Transition Rule for “Old” DPAD – Expect Some Phone Calls – Dennis Gardiner, Managing Partner, CPA
Under the Tax Cut and Jobs Act of 2017 (TCJA), there exists a “transition rule” for patron farmers who sold grain, milk, livestock or other commodities to the cooperative(s). This transition rule only applies to producers who sold to a cooperative that has other than a calendar year end. For calendar year end cooperatives, the “old” DPAD ended at Dec. 31, 2017. Payments from the cooperative from Jan. 1, 2018 through the cooperative’s fiscal year-end would be excluded from the producer’s computation of the 20% QBID (qualified business income deduction) for 2018. This is regardless of whether the patron received an allocation of the “old” Section 199/DPAD from the cooperative.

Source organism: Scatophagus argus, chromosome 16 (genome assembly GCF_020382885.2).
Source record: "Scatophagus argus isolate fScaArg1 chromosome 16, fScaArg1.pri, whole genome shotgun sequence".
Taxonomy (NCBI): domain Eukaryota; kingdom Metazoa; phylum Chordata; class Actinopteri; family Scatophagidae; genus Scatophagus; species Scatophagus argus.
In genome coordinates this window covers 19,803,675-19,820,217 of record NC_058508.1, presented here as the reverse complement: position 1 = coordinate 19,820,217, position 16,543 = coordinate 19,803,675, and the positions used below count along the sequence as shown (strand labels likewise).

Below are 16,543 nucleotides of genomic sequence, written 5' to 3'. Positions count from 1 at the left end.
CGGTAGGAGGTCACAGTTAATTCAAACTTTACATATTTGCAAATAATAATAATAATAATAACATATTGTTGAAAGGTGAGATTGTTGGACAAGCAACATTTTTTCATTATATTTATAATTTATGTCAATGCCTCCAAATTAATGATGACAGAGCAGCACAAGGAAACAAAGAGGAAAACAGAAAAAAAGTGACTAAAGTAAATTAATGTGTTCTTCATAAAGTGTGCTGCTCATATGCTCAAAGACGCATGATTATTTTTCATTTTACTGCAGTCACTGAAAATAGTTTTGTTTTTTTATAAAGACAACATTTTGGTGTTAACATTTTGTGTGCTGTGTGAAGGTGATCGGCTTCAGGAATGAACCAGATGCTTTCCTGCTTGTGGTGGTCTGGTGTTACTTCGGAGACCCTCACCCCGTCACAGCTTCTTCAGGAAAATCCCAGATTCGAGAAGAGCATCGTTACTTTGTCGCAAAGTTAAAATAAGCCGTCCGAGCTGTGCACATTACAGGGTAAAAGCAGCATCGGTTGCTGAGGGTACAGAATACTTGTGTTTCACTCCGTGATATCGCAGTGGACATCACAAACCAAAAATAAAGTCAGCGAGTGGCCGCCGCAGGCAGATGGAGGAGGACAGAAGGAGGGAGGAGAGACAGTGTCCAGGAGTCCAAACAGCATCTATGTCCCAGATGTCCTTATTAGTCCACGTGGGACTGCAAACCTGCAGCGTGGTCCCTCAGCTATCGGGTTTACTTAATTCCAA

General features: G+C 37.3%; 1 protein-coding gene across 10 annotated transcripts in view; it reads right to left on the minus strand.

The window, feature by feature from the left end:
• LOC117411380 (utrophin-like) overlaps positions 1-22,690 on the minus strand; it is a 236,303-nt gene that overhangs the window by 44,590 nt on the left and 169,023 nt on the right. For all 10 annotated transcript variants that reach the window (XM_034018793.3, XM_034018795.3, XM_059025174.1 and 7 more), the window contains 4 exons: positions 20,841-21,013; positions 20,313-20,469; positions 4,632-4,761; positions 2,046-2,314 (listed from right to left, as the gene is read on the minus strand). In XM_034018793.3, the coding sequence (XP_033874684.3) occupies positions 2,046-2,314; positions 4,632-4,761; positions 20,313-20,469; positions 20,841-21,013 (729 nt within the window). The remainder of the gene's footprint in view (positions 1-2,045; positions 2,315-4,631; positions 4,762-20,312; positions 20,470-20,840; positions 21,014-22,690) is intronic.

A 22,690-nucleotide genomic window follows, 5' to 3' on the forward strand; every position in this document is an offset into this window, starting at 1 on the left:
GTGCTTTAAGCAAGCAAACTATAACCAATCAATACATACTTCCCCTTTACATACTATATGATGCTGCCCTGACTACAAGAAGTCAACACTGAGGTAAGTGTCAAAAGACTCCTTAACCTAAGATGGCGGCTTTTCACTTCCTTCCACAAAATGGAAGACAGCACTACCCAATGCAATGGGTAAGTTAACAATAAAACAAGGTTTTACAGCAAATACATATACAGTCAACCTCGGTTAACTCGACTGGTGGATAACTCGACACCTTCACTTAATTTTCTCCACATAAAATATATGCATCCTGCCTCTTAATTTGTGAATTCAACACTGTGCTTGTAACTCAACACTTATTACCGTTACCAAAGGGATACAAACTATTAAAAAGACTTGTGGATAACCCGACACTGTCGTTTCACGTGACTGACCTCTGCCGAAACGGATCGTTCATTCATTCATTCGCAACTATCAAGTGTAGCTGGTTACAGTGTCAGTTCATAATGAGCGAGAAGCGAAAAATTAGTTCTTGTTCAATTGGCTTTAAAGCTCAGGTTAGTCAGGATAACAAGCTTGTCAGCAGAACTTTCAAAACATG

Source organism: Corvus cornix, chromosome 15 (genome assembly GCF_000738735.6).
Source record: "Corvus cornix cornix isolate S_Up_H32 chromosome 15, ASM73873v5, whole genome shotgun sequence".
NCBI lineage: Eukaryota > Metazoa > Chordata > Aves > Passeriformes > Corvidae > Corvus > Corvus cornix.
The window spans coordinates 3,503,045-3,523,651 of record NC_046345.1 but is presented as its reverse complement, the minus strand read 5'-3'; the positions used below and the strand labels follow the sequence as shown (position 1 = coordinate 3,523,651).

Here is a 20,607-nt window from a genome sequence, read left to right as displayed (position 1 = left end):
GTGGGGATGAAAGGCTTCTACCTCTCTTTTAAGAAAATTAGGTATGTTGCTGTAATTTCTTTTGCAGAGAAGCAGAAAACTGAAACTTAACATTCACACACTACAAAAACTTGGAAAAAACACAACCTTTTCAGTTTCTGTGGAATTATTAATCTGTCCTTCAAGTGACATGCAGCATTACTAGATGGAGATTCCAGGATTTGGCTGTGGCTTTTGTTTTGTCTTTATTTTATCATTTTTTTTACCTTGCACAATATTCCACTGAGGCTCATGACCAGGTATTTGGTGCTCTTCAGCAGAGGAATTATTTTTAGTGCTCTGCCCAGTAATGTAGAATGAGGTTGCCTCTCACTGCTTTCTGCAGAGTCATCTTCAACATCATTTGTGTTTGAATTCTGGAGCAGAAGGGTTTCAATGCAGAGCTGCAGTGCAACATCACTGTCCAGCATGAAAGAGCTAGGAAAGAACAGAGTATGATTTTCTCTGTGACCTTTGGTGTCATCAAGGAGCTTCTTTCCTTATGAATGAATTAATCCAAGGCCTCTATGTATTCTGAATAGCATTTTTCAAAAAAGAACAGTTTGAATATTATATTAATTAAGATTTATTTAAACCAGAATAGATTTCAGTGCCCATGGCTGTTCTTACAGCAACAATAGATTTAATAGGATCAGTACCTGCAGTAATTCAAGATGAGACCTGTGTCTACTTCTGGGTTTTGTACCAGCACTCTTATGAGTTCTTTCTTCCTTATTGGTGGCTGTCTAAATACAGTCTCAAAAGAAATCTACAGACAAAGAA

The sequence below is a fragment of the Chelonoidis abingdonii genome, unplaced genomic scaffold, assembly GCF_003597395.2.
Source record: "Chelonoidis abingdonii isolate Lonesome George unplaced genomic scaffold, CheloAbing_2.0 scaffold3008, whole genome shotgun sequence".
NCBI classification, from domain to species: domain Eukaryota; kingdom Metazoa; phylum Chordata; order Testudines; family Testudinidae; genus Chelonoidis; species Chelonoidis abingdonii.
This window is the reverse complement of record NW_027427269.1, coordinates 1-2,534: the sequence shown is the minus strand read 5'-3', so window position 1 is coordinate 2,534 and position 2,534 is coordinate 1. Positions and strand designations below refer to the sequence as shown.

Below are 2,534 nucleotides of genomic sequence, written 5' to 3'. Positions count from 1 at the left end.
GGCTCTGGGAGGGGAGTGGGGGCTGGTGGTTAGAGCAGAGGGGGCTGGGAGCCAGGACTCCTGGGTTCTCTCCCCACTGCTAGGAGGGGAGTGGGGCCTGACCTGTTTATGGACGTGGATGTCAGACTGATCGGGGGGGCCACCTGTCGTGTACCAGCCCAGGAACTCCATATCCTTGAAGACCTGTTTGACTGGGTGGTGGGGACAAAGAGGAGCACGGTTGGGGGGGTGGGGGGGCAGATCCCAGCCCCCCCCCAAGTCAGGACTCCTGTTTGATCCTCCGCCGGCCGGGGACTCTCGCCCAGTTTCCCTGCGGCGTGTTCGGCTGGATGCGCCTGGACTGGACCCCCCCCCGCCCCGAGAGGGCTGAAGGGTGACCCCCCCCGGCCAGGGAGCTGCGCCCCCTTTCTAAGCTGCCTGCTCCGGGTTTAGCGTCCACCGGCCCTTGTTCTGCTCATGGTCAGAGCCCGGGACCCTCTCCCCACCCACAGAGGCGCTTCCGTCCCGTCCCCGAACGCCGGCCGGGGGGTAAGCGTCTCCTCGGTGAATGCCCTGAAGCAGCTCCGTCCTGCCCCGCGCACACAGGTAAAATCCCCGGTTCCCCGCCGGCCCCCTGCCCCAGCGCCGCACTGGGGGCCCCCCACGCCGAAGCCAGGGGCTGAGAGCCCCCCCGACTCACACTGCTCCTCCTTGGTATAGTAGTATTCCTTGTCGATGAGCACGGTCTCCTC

You may begin to field calls from your members, depending on how well they keep their own books, asking for payments from the cooperative from Jan. 1, 2018 through your fiscal year-end; and payments from the end of your fiscal year to Dec. 31, 2018. Farmers will still be able to take the old DPAD (199) deduction in 2018, as long as it is attributable to QPAI (qualified production activities income) which was allowed to the cooperative for a tax year beginning before 2018. No 199A deduction, however, will be allowed for such payments.
Payments received by patrons from sales to cooperatives with calendar years ending after Dec. 31, 2018, are eligible for the 199A QBID deduction and the 199A(g) pass-through “DPAD” deduction.